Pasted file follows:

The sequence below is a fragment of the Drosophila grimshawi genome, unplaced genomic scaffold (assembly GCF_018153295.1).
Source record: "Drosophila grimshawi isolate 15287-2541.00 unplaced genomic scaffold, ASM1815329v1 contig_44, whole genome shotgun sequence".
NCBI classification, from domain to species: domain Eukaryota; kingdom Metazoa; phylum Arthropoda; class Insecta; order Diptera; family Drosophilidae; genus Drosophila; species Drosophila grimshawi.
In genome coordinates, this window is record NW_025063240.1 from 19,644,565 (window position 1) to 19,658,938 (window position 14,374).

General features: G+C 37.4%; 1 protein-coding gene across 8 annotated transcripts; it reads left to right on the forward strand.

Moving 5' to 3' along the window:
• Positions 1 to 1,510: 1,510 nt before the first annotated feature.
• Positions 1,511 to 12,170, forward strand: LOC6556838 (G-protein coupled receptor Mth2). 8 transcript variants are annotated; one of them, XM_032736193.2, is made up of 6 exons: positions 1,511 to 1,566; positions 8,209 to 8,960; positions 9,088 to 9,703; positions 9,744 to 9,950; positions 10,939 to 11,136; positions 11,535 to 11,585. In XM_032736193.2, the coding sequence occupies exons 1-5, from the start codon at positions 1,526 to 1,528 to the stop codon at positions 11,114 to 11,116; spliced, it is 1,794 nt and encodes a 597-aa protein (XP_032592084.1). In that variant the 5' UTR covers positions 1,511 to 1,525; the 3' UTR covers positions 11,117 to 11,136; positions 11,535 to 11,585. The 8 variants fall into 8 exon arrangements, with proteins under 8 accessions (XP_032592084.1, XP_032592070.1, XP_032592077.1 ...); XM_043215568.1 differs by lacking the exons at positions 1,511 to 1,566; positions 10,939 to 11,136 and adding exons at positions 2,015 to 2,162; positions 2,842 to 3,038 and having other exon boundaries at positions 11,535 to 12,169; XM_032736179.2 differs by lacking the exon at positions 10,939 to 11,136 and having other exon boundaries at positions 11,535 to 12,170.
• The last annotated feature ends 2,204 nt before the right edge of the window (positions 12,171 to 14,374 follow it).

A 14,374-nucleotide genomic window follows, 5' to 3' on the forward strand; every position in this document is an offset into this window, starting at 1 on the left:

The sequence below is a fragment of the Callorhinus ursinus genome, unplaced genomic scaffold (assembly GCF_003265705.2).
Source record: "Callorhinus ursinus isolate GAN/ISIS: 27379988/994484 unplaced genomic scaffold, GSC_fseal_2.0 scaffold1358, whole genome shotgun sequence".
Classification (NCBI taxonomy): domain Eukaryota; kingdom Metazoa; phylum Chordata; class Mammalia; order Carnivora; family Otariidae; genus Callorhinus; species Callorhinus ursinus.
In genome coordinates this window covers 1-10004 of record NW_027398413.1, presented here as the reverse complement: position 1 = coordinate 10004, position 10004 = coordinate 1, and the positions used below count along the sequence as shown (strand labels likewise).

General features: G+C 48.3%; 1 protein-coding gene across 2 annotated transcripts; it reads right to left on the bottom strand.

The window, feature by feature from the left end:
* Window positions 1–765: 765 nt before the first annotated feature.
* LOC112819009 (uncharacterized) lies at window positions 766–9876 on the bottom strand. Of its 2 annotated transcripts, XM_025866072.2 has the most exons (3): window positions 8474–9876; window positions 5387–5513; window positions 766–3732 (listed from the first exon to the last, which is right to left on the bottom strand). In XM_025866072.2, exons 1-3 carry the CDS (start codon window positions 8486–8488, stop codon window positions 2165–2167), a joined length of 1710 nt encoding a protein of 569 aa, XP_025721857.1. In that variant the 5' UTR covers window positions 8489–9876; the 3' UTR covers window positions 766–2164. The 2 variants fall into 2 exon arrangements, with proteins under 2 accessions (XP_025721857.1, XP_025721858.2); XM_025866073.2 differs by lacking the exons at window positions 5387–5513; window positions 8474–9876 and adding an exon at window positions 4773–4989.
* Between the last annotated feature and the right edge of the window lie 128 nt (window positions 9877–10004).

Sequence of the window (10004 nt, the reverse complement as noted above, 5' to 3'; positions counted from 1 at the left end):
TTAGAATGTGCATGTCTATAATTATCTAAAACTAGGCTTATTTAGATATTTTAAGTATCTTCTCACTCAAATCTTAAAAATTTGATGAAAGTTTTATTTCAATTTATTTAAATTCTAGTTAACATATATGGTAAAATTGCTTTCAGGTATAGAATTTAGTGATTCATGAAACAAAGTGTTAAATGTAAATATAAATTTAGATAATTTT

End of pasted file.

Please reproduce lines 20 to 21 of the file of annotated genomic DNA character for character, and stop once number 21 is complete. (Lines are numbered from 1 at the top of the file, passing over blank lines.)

Sequence of the window (10004 nt, the reverse complement as noted above, 5' to 3'; positions counted from 1 at the left end):
TTAGAATGTGCATGTCTATAATTATCTAAAACTAGGCTTATTTAGATATTTTAAGTATCTTCTCACTCAAATCTTAAAAATTTGATGAAAGTTTTATTTCAATTTATTTAAATTCTAGTTAACATATATGGTAAAATTGCTTTCAGGTATAGAATTTAGTGATTCATGAAACAAAGTGTTAAATGTAAATATAAATTTAGATAATTTT